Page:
President Obama’s special assistant for Legislative Affairs discusses the importance of being an agent of change.
Nicole Isaac listens in as President Obama talks with Rep. Mel Watt aboard Air Force One. (Photo: Pete Souza/Official White House Photo)
Nicole Isaac, special assistant to the president for Legislative Affairs and former deputy director of legislative affairs for Vice President Joe Biden, literally grew up in two worlds. Weekdays were spent at New York's prestigious Fieldston School, where she studied alongside some of the city's most affluent children. It was a huge contrast to the gritty Bronx housing project that her family called home.
Living in one world and going to school in another, Isaac told BET.com, brought her to the realization that everyone should have access to opportunity and resources, regardless of their ZIP code. It also was a stark reminder that in too many African-American communities the opposite was true.
Still, as a civic-minded teenager, who volunteered at a local community center, she encouraged younger children to be optimistic about their futures.
"When I was 16, I met a [12-year-old boy] and tried to convince him that with education and hard work he could end up in a different place, maybe get a scholarship and have more opportunities," she said.
His response shocked her.
"He said, 'I just want to be alive when I'm 18, 21 and 25'," she recalled.
Isaac tried to convince him that he was wrong and even offered to work with him seek the access she spoke of. But six months later, the boy was dead – stabbed six stories below her kitchen window.
"I will always remember that as a pivotal moment when I knew that more had to be done and I had to be part of making that change," she said.
Isaac said that a high school summer internship with the New York City Commission on Human Rights gave her an opportunity to see how government can impact the lives of average Americans.
After earning an undergraduate degree at Brown University, a law degree from the University of Pennsylvania and master's degrees at Columbia University and Oxford, and a series of internships, Isaac went to work on Capitol Hill as as legislative counsel for the nonpartisan House Office of Legislative Counsel and later as Senate floor counsel for Assistant Majority Leader Dick Durbin.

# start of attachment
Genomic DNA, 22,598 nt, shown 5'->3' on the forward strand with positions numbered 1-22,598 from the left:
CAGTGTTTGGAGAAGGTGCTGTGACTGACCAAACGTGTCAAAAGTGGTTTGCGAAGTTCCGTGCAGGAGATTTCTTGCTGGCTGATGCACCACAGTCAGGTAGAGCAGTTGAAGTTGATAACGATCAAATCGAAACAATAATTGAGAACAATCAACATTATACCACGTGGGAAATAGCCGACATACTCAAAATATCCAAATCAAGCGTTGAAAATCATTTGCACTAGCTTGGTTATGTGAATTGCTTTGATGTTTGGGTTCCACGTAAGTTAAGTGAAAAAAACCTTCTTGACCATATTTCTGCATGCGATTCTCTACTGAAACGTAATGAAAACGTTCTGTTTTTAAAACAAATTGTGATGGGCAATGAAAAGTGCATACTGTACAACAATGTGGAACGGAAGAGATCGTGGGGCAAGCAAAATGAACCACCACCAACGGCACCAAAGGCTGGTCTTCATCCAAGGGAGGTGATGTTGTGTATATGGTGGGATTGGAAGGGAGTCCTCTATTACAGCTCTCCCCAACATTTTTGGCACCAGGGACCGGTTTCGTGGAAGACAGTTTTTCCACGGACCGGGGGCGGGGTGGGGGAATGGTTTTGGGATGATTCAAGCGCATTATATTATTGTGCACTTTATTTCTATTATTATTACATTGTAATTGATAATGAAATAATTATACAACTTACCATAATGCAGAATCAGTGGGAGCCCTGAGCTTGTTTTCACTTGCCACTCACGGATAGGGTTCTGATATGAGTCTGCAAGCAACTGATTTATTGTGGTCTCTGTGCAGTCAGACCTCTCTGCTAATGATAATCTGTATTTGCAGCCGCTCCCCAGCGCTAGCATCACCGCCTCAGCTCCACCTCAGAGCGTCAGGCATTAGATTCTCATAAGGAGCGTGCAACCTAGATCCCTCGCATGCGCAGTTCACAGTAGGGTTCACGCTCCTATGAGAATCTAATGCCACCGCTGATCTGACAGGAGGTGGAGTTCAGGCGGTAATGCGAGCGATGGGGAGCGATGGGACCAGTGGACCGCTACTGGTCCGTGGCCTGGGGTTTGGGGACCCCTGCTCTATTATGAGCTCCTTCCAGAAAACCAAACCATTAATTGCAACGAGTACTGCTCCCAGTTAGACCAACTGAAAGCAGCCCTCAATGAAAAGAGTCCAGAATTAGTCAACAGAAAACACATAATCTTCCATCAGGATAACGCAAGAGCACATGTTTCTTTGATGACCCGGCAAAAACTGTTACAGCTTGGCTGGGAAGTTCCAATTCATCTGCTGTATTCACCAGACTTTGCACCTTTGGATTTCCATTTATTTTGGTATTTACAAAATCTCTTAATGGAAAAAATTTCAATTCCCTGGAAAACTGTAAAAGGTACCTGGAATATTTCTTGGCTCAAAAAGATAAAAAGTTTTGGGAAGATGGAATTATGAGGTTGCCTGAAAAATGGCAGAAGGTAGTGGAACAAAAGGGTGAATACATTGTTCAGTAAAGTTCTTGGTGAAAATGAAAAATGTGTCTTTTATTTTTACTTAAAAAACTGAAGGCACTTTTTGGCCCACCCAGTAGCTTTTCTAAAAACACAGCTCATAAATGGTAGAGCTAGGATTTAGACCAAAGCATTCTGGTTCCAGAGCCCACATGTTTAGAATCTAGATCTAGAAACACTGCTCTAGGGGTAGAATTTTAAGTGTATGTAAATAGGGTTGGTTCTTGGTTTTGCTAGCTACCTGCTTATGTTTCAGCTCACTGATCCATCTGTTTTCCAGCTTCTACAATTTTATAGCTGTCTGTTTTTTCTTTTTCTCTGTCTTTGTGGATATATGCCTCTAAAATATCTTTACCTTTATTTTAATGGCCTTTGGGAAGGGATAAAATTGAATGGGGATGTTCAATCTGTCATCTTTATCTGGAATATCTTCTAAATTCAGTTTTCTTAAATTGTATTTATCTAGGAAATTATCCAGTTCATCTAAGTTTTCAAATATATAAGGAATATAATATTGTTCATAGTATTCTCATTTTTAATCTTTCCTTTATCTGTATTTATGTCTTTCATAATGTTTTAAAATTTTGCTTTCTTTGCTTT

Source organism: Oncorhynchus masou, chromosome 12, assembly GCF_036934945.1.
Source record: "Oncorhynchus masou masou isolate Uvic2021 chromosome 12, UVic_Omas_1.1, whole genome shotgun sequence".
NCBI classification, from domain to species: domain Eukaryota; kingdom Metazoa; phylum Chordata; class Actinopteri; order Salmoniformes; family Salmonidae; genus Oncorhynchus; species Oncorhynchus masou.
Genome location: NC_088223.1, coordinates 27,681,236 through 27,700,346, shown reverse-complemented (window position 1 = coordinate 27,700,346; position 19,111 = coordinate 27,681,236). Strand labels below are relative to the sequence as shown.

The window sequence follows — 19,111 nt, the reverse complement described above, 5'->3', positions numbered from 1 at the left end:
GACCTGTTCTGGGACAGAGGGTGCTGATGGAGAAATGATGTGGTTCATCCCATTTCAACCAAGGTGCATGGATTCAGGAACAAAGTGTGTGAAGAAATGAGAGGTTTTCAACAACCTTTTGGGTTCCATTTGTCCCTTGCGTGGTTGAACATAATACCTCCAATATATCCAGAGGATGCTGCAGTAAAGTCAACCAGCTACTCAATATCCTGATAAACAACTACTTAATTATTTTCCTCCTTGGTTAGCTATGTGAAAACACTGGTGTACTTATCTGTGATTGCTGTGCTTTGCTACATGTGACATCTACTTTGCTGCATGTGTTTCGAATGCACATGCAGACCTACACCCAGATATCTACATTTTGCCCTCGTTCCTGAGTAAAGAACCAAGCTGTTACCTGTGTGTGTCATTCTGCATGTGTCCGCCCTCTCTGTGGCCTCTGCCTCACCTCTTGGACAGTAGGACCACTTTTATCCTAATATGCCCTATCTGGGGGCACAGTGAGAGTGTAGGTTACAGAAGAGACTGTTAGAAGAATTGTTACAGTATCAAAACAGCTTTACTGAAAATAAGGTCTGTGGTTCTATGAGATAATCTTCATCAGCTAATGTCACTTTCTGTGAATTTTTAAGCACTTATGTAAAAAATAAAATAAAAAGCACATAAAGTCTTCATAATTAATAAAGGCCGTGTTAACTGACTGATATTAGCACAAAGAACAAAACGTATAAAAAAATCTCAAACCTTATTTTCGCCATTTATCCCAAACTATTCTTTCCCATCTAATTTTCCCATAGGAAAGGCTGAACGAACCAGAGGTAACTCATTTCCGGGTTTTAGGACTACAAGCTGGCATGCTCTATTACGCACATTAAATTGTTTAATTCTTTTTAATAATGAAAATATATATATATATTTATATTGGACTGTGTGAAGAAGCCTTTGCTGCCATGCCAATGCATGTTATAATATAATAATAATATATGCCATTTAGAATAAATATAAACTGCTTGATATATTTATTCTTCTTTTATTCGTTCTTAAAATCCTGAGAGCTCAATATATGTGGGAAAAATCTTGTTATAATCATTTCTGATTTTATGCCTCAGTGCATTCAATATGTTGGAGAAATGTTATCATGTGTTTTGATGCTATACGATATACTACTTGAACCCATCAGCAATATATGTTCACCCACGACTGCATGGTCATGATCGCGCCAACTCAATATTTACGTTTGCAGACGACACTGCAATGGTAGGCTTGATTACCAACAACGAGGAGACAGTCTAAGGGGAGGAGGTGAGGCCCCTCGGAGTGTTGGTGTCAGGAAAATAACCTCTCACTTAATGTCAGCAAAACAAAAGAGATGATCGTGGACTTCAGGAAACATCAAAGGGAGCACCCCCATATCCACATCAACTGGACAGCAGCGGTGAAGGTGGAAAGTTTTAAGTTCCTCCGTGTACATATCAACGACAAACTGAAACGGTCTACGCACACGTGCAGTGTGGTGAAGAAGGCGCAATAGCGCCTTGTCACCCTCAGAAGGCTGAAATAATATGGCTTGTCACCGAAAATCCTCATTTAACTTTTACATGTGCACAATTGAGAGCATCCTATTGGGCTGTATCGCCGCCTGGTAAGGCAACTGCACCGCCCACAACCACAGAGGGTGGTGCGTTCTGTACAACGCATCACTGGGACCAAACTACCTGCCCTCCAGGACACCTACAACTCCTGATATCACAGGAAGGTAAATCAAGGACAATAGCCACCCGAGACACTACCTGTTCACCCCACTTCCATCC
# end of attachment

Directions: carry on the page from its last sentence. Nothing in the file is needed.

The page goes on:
Working with lawmakers and seeing the legislative process in action was informative and satisfying, but she didn't fully experience its full impact until she took a leave of absence from the House to work for the deputy chief justice of South Africa at the Constitutional Court.
"Seeing the impact of laws in a society that was still relatively nascent, a new democracy post-apartheid, was for me the first time I actually felt that I was doing more, not only in [the U.S.], but abroad," Isaac said.
That's why it is critical for African-Americans and other minorities to work in government and other areas of public service, she added. When they do, it ensures that their background, perspective and experience and that of people like them are reflected in the decision-making process.
"It ensures that people who look like you or come from underrepresented backgrounds have a seat at the table and that issues that are prevalent in the African-American community, such as employment, poverty, gun control and immigration, remain at the forefront of our moral compass," Isaac said.
Now an adult, Isaac also continues to give back in other, more personal ways, using her experience to encourage other young people on their path to success. But more important, she urges them to dream big and use whatever support systems are available, like her "amazing mother," a Jamaican immigrant who single-handedly raised Isaac and her four brothers, "and know that you can achieve more than what people tell you is possible."
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